James Holmes Had Homicidal Thoughts 3-4 Times a Day, Psychiatrist Testifies

Lynne Fenton said James Holmes had homicidal thoughts daily.

June 16, 2015, 10:26 PM
PHOTO: In this July 23, 2012, file photo, James E. Holmes appears in Arapahoe County District Court in Centennial, Colo.
In this July 23, 2012, file photo, James E. Holmes appears in Arapahoe County District Court in Centennial, Colo. Holmes was being held on suspicion of first-degree murder, and facing additional counts of aggravated assault and weapons violations stemming from the mass shooting in a movie theater in Aurora, Colo., that killed 12 and injured 70 others.
RJ Sangosti/Denver Post via AP Photo

— -- A psychiatrist who treated accused Aurora mass murderer James Holmes testified in court Tuesday that he was having thoughts of killing people 3-4 times a day.

Dr. Lynne Fenton was one of the most anticipated witnesses in the trial because she is the last psychiatrist to have treated him in the months leading up to the 2012 shooting.

She told public defender Tamara Brady on cross examination at Arapahoe County Courthouse that the last time she treated him, around 5 weeks before the shooting, she was concerned that he was shifting into a "schizophrenic state.”

“His hatred of humans had remarkably impaired him?” asked Brady. "Yes,” Fenton answered.

The defendant referred to people as “sheeple” and “shepherds,” Fenton said Holmes told her during a session.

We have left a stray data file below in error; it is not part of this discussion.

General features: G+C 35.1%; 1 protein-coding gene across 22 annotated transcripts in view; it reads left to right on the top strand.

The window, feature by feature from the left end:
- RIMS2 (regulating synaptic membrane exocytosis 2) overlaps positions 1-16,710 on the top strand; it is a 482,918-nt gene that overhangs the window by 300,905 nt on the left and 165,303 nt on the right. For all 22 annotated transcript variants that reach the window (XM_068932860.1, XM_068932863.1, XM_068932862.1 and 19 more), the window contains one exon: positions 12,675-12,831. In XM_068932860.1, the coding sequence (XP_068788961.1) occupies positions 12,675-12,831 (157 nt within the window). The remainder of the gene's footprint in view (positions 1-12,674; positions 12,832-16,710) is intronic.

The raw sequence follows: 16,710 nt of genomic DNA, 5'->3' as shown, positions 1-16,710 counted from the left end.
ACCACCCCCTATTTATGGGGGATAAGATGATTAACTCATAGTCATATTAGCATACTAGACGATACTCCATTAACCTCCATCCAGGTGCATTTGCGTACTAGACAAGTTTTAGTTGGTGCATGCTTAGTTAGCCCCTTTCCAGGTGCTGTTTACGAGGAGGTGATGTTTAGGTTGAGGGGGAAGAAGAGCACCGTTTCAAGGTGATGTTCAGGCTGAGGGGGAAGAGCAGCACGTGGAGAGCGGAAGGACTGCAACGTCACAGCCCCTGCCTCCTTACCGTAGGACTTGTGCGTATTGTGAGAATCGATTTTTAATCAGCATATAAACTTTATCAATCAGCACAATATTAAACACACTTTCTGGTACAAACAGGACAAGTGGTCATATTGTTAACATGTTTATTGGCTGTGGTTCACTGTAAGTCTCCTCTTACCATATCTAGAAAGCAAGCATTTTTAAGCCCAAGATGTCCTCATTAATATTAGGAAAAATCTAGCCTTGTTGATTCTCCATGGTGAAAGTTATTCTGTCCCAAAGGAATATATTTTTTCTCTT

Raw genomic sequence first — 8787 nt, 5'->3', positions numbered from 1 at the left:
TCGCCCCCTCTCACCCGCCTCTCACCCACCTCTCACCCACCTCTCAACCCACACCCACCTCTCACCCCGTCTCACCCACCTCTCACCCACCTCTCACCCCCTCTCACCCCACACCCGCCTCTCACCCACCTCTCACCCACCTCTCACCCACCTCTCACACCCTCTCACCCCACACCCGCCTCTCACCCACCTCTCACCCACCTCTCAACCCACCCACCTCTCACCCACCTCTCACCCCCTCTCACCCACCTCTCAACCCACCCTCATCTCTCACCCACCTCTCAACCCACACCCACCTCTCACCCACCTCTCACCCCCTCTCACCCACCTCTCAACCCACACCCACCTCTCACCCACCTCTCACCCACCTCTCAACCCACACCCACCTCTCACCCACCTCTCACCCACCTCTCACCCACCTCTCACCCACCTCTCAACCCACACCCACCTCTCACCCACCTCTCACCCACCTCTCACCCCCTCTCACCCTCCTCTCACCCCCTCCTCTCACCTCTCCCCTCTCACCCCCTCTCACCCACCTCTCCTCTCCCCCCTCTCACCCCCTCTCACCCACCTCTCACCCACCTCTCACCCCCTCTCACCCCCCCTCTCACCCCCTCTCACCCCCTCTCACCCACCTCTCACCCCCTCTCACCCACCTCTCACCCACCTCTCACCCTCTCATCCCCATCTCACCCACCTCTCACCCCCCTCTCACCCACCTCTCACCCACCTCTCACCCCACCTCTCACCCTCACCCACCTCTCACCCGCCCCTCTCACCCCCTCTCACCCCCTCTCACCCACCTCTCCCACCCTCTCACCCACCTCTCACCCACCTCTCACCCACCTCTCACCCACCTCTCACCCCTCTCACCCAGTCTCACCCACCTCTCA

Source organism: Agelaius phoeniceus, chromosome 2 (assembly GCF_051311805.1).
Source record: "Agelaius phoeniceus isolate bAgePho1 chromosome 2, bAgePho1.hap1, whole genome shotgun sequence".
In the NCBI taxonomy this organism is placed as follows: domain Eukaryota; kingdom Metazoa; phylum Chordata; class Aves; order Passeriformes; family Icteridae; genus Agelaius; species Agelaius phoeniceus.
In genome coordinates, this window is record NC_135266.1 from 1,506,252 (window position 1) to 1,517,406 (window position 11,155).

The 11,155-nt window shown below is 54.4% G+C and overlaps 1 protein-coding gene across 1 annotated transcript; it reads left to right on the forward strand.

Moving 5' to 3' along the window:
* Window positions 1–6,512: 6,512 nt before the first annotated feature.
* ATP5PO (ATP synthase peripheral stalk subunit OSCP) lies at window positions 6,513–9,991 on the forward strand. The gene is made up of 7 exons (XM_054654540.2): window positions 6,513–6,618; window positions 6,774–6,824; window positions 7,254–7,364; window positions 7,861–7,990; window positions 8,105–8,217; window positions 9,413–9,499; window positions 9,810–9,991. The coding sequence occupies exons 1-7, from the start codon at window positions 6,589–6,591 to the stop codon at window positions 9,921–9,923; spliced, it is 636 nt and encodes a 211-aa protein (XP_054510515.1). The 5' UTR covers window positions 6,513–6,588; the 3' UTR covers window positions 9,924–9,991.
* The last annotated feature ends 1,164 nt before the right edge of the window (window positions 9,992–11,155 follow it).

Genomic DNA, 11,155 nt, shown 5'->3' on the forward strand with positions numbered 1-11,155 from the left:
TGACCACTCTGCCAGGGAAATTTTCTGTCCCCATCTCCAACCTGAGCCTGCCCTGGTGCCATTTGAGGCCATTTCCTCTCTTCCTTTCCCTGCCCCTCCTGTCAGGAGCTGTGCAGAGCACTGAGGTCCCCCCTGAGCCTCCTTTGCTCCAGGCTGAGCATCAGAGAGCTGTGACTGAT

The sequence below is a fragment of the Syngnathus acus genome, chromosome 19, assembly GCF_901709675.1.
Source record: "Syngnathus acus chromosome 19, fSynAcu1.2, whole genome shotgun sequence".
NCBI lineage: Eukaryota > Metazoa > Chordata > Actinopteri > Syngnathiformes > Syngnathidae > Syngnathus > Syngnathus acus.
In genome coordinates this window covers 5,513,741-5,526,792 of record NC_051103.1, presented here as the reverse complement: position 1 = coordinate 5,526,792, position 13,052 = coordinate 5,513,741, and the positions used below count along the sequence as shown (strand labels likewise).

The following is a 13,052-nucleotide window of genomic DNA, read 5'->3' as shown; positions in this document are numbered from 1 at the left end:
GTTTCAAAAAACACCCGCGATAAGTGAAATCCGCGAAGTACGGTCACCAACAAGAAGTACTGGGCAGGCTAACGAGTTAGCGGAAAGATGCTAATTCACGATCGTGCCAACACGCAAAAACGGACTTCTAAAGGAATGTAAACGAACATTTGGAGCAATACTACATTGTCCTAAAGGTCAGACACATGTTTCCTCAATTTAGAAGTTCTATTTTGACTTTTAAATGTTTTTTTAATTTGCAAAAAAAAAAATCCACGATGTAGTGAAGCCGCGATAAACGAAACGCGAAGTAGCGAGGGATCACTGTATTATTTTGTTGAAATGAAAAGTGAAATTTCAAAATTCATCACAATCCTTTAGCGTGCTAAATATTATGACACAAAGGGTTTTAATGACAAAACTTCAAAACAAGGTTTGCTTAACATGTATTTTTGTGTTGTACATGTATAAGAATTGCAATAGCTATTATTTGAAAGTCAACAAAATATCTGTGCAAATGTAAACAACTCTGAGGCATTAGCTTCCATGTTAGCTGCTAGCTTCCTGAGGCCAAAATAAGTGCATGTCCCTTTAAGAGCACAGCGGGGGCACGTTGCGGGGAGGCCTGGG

In an often shaky voice, Fenton described her patient as shy, anxious, bizarre and at times sad, but not depressed. She said though Holmes had homicidal thoughts, he never told her about a specific plan to kill people, and never mentioned a specific target.

The accused shooter has pleaded not guilty by reason of insanity. But the prosecution insists he was sane when he allegedly walked into the premiere of "The Dark Knight Rises" in full battle gear and gunned down 12 people, wounding 70 more.

District Attorney George Brauchler argued that Holmes was sane because he showed up on time for his appointments, was fastidious with his finances and came dressed the same as any other grad student.

Asked Brauchler, “Was there any evidence that he was an imminent danger to himself or others?”

"There was no evidence of that,” she answered.

On June 11, the day of their last appointment, Fenton was so concerned about the accused shooter’s state of mind that she called his mother, Arlene Holmes, who told her she had been worried about her son for a long time.

Fenton testified she then contacted the behavioral and environmental threat assessment team (BETA), which she herself started, and called University of Colorado police officer Lynn Whitten on June 11 for a background check, which turned up nothing.

According to court documents, Whitten then deactivated Holmes’ I.D. card to prevent him from entering locked buildings on campus, court documents say.

Court testimony has shown that during the time defendant was seeing Fenton, he had already begun buying the tear gas, gas masks, and several weapons including a pistol, a shotgun, and a semi-automatic rifle, all of which he used in the shooting.

In the weeks following the shooting, Fenton began to shift her focus at the university from treating to patients to working more with graduate students.

The decision to reduce the amount of time treating patients was Fenton’s, her employers say, and insist it is no reflection of her involvement with the theater shooting case or still-unanswered questions about whether more could have been done to stop the attack. She has been in this new position since April.

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